Top Language: Dont break them!

Learning English Matters

Top Language


The EASI NETWORK, our TEFL teaching Group, is connected via a private Facebook Group. One of the trainers, who will remain nameless, posted the following message about a week ago.

 Does anybody actually say ‘don’t break my balls’ in English or is it just a funny translation from Italian.  I’ve been here so long, I don’t know.  My production boys want to know :)))’

This was such an important question that a slew of replies soon followed:-)))

The expression means that you are bothering someone or that you are causing them trouble.

The Scottish and British trainers confirm that it is not a BE expression and one actually said that her relatives think she is a weirdo when she uses it.

The American, Canadian and Irish ladies confirm that it is commonly used in the States.

I figure it has to be an Italian expression that was adapted to American English post war or something like that.

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Anniversary Week 11* – Killer words

Earthquake Words/Erdbeben Wörter

The star (*) in today’s title indicates that although this an anniversary post, coming as it does on a Wednesday, I’ve been away for more than a week. It’s good to be back and I hope you enjoy today’s post.

While I was not able to find a specific German word that means “to be killed in an earthquake” (however see below), I was struck by their being a set of words that spoke precisely about the manner in which someone was killed and which can be contrasted with words with a similar meaning that seem not to necessitate death as the outcome. Although we can and do can make this distinction in English, it typically requires the use of additional words.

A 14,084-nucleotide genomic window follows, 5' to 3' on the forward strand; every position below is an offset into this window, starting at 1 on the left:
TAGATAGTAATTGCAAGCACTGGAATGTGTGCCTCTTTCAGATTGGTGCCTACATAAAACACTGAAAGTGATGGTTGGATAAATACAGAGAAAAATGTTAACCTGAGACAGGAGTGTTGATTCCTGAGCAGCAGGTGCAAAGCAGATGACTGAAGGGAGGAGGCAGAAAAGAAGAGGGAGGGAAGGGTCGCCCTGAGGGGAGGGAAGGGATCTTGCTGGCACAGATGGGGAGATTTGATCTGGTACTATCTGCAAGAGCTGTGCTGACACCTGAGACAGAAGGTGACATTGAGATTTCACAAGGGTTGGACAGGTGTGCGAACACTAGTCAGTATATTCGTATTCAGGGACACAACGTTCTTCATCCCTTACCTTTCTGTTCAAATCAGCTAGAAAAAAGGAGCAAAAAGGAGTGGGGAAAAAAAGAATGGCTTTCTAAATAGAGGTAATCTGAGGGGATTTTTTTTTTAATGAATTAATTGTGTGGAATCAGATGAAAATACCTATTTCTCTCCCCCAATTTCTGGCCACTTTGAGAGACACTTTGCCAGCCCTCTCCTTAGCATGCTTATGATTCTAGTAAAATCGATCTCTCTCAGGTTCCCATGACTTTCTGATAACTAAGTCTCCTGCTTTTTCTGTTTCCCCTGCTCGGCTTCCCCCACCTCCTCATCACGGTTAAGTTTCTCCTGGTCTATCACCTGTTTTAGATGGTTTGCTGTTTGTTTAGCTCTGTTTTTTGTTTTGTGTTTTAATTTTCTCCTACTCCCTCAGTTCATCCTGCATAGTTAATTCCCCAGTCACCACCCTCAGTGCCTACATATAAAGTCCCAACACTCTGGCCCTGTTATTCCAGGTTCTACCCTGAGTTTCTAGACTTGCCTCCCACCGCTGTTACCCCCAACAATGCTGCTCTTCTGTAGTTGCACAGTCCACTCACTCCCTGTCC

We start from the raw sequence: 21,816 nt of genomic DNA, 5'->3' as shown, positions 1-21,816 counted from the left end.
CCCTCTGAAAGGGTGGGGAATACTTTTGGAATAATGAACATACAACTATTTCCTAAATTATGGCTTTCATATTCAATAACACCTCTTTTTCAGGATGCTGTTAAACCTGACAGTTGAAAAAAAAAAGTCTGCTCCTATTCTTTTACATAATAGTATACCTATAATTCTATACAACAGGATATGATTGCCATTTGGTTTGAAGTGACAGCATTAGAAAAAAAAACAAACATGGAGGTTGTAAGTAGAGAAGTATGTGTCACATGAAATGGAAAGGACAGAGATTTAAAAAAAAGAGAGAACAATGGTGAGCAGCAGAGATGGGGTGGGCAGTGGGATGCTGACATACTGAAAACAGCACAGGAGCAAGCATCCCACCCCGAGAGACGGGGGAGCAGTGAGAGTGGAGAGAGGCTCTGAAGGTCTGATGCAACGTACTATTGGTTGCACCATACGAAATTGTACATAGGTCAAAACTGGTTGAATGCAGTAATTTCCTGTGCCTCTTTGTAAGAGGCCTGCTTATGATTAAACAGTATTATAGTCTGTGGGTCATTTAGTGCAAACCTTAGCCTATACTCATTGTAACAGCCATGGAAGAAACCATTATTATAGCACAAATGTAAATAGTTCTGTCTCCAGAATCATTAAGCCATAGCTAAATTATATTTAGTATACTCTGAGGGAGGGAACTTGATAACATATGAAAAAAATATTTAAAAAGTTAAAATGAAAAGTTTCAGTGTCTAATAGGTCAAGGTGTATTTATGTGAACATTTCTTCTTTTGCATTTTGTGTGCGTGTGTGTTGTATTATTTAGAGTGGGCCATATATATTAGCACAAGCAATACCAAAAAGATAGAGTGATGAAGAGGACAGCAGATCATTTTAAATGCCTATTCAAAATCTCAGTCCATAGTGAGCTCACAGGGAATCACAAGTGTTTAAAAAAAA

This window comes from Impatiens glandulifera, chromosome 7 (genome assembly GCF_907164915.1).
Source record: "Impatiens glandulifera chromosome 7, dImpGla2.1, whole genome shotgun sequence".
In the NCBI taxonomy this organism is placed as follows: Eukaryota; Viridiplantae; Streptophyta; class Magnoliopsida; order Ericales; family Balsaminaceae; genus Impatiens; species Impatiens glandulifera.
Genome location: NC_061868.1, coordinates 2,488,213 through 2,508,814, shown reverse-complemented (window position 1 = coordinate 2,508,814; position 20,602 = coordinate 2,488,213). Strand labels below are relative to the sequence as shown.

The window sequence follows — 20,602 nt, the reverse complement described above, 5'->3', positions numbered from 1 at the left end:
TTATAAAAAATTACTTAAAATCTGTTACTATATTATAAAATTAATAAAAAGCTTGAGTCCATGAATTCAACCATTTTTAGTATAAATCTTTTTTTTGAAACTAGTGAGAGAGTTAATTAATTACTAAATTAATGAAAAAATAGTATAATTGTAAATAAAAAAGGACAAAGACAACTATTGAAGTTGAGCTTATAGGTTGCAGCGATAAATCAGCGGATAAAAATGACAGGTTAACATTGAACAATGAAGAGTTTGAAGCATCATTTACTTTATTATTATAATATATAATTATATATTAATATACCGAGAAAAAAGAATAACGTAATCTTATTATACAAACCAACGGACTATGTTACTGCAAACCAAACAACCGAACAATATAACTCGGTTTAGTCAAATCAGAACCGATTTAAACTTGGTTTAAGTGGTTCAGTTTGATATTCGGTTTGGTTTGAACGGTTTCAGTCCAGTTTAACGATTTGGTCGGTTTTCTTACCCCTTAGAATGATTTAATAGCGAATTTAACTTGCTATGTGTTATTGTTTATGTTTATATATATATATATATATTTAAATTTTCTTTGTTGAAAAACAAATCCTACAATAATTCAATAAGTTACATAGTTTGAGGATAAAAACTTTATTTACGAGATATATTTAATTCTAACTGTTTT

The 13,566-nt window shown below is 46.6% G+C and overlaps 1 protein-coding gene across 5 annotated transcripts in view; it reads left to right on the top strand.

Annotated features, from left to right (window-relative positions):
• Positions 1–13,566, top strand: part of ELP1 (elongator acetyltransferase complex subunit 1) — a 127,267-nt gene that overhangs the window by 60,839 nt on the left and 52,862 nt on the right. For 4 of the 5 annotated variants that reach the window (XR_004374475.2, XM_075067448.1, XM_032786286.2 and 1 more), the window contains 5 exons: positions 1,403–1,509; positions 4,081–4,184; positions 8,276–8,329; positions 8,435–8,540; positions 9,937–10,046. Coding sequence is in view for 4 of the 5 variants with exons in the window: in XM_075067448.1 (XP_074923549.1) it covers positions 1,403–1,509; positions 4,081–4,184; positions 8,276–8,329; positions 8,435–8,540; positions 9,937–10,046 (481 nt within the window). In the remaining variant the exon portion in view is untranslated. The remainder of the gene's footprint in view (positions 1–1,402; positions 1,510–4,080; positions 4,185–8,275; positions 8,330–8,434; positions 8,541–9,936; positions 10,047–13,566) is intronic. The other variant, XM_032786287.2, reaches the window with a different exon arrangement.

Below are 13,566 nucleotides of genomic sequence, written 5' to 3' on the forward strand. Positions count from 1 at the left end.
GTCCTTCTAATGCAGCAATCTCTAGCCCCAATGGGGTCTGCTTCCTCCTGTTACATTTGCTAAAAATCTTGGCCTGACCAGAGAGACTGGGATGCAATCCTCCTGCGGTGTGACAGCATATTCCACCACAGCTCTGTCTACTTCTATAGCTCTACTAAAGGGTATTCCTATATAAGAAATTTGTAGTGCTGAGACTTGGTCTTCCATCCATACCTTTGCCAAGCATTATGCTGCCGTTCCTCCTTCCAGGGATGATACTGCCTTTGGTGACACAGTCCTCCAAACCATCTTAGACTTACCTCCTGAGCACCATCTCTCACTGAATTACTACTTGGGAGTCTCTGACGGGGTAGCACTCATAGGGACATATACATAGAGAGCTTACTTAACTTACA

ertränken – “to kill by drowning” (sich ertränken is “to drown oneself”)
erwürgen – “to kill by strangling”
vergiften – “to kill by poisoning” (sich vergiften is “to poison…

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The “Warmth” of the Mother Tongue

so much life, so little time ...

Recently I finished my second Coursera course mostly about English grammar. Apparently two thirds of the students were non-native speakers, which made peer assessments rather interesting. The writing didn’t always sound right even though a lot of people actually wrote grammatically correct English, perhaps more “correct” than native speakers. But who am I to judge! Being a non-native English speaker myself, I too suffer the same problem. After years of practice, I am still not perfectly sure when to and when not to use “the”, fuzzy about tenses, occasionally mix up phrases, and at times unaware of any awkwardness in my sentence constructions. Unlike one’s mother tongue, the mechanics seem to always show in any secondary languages however well-oiled the machinery is, particularly amongst languages that don’t have shared linguistic roots, such as English and Chinese.

I greatly admire those who write and publish works in secondary languages as if they were their native ones…

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